In many cases in which a person is charged with a sex offense involving a child, the State will have little if any direct evidence that a crime was committed. As such, the prosecution will often seek to admit circumstantial evidence to prove the defendant’s guilt, which may include hearsay testimony. Under the Florida Rules of Evidence, hearsay is generally inadmissible, but there are exceptions, as discussed in a recent ruling in which a Florida court affirmed a defendant’s conviction for sexual battery of a minor. If you are accused of committing a sex crime against a minor, it is advisable to meet with an experienced Sarasota criminal defense attorney to discuss your options.

The Charges Against the Defendant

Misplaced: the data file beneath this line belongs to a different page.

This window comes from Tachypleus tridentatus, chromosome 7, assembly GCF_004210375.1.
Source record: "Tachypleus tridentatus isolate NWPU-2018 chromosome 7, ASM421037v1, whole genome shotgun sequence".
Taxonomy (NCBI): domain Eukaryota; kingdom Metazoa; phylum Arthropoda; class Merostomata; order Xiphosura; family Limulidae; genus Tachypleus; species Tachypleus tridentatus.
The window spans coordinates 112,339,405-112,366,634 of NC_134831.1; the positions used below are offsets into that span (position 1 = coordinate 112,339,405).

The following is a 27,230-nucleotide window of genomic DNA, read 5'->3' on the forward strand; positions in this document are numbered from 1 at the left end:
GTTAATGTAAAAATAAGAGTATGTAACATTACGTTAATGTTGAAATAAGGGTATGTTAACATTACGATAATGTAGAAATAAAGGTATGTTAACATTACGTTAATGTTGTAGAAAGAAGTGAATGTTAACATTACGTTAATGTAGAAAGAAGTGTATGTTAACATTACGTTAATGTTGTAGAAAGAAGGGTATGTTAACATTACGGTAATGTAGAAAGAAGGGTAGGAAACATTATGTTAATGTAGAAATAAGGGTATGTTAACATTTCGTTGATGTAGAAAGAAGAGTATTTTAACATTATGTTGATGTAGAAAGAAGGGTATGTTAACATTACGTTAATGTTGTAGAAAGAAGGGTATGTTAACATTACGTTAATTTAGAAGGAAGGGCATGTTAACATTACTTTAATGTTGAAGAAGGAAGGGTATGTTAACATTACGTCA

It is alleged that the defendant was charged with sexual battery on an individual under the age of twelve. The charge arose from the allegation that he assaulted his former girlfriend’s daughter over the course of four years when he lived with the girlfriend. Prior to trial, the State filed a notice that it intended to admit hearsay evidence in the form of a handwritten note in which the victim described her sexual abuse. Following a hearing, the trial court deemed the note admissible. The defendant was convicted as charged, after which he appealed, arguing, in part, that the court erred in publishing the note.

Hearsay Testimony in Florida Criminal Trials

On appeal, the court held that the admission of the victim’s note into evidence was proper under the Florida Statute Section 90.803(23), which establishes the standard for allowing hearsay statements of child sex abuse victims into evidence at criminal trials. Specifically, the Statute states that the statement must meet certain requirements with regards to reliability. First, it must come from a source that indicates trustworthiness. Second, the content, circumstances, and time of the statement must reflect that it provides adequate safeguards of reliability.